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London Bridge station redevelopment unveiled

30 October 2012

The plans for the biggest station redevelopment in a generation launch the second wave of the Government funded Thameslink programme.

 

As well as an ambitious redevelopment of London Bridge station, the scheme involves major surgery on miles of outdated track and signalling, with upgrades from Bedford to Brighton and on other rail routes that serve London Bridge, and ultimately a fleet of new state-of-the-art trains.

Technically demanding

Robin Gisby, our managing director of network operations said: “This will be the most ambitious redevelopment of any London station in a generation and one of the most technically demanding projects ever undertaken on our railway.

"It is only possible because of the partnership that we have built with the train operators, Transport for London and our suppliers. But ultimately its success will be defined by the passengers who use the station. The benefits will be massive, but we need their help and support to make it happen."

Meeting the growth in demand

Transport Secretary Patrick McLoughlin said: “Passenger numbers have risen on an unprecedented scale in recent years and are now at their highest since the 1920s. It is absolutely essential that we keep pace with this growth, which is why the Government is funding a massive programme of investment in our railways.

“Train passengers will be the biggest winners from this investment as London Bridge station is transformed from one of the capital’s most congested stations into one of the most modern, accessible and passenger-friendly transport hubs in the UK.”

Phased approach

We'll carry out the work to the station and track in distinct phases, each having a different impact on train services. This means a number of shorter periods of disruption rather than all passengers being impacted for the full duration of the project. The biggest changes include:

  • December 2012: The London Overground extension opens 9 December 2012 benefiting passengers using Denmark Hill and Peckham Rye, coinciding with the withdrawal of Southern’s South London Line services between Victoria and London Bridge via Denmark Hill. The timing of many of Southern’s services to and from London Bridge will be changing from 9 December 2012 as a result of the station work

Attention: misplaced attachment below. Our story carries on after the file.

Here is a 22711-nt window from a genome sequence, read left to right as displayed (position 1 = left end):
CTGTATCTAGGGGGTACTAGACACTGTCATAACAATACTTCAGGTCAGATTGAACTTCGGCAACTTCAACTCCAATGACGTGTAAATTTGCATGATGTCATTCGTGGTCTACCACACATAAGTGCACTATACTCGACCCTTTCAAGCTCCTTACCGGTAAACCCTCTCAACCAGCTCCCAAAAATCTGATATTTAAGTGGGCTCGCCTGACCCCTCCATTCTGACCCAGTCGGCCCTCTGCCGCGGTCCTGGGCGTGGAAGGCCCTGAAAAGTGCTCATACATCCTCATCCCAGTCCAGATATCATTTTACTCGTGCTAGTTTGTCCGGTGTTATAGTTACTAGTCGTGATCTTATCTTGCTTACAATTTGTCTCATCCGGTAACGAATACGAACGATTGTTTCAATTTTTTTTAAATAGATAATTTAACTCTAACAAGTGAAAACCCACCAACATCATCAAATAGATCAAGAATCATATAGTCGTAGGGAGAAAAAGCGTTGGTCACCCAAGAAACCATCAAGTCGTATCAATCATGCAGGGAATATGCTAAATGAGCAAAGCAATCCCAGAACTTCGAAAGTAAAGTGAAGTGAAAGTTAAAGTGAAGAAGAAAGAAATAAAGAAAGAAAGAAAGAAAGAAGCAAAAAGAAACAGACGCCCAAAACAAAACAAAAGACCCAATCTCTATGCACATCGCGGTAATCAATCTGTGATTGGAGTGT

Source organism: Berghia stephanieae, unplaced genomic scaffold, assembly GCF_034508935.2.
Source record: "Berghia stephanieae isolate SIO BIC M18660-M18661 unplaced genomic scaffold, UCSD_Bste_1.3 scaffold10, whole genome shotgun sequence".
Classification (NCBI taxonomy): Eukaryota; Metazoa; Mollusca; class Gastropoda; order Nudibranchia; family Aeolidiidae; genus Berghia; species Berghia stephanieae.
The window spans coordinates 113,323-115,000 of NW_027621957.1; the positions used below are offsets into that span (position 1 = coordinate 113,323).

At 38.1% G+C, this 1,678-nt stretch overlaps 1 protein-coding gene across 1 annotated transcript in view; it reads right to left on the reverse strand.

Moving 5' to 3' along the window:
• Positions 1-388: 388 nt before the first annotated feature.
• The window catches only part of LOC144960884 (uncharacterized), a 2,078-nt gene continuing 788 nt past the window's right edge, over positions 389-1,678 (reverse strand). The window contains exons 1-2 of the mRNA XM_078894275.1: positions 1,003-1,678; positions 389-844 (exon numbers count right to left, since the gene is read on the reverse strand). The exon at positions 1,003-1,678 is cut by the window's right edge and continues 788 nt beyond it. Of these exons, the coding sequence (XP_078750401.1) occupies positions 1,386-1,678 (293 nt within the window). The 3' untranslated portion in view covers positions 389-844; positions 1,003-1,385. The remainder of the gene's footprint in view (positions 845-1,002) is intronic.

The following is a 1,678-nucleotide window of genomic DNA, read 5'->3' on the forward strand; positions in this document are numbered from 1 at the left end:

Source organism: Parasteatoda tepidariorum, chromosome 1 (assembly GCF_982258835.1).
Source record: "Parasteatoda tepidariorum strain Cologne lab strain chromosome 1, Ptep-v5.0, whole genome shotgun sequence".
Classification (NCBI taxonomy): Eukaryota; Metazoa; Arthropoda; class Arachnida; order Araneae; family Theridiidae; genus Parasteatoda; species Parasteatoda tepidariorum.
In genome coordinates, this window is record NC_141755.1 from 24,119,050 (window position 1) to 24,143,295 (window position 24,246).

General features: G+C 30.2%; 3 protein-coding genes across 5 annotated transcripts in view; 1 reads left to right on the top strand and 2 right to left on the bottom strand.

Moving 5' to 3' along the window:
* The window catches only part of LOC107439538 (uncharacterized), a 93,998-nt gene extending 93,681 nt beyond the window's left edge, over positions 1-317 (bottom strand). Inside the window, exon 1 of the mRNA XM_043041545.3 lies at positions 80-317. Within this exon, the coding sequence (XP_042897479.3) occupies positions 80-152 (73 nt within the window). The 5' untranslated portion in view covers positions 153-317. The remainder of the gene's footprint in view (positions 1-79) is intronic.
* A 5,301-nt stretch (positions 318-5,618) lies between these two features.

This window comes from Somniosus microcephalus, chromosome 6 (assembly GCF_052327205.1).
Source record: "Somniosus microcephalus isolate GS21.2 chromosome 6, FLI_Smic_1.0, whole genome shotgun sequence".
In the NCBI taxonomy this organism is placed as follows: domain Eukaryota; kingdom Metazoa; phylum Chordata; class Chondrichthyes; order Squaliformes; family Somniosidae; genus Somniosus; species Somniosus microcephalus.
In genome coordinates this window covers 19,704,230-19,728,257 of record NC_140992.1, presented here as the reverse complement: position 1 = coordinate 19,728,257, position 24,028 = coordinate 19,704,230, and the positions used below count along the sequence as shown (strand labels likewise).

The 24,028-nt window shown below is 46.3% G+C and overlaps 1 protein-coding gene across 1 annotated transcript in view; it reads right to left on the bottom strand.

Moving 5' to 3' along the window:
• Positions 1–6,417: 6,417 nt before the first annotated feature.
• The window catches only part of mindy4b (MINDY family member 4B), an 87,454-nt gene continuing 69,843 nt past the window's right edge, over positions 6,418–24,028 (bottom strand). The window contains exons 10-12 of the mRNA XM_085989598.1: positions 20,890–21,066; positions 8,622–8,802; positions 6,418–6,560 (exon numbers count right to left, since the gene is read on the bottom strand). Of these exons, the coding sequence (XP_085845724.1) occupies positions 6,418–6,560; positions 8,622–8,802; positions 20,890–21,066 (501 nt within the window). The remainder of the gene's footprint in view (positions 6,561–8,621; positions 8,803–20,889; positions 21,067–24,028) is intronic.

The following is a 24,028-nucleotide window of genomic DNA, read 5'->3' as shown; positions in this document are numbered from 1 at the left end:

• May 2013: Platforms 14-16 are taken out of use for the redevelopment work. Some services will be retimed and there will be platform changes
  • December 2014 to 2018: Thameslink route services to and from central London are diverted away from London Bridge
  • 2015 to 2016: Services to Charing Cross station will not call at London Bridge station
  • 2016 to late 2017: Services to Cannon Street station will not call at London Bridge station

Some timings are subject to ongoing planning.

The new London Bridge station

When fully complete in 2018, London Bridge station will have the biggest concourse in the UK. Lifts or escalators will take passengers to every platform, whilst new entrances on Tooley Street and St Thomas Street will mean better access to cycling, walking and bus routes.

Congestion on the Northern line at London Bridge Underground station will be reduced and the capacity for train services stopping at the station between 8am and 9am will increase from 70 to a maximum of 88.

Read more about Thameslink and for the latest information.

Fact file

  • London Bridge is London's oldest station, first built in 1836
  • Its 55 million users make it one of the busiest stations with 50 per cent more passengers than Gatwick Airport and more than twice the number it was designed for
  • Despite recent improvements to the bus station and a new concourse next to the Shard, London Bridge remains a dark and crowded station with poor links to other forms of transport and a block to regenerating the local area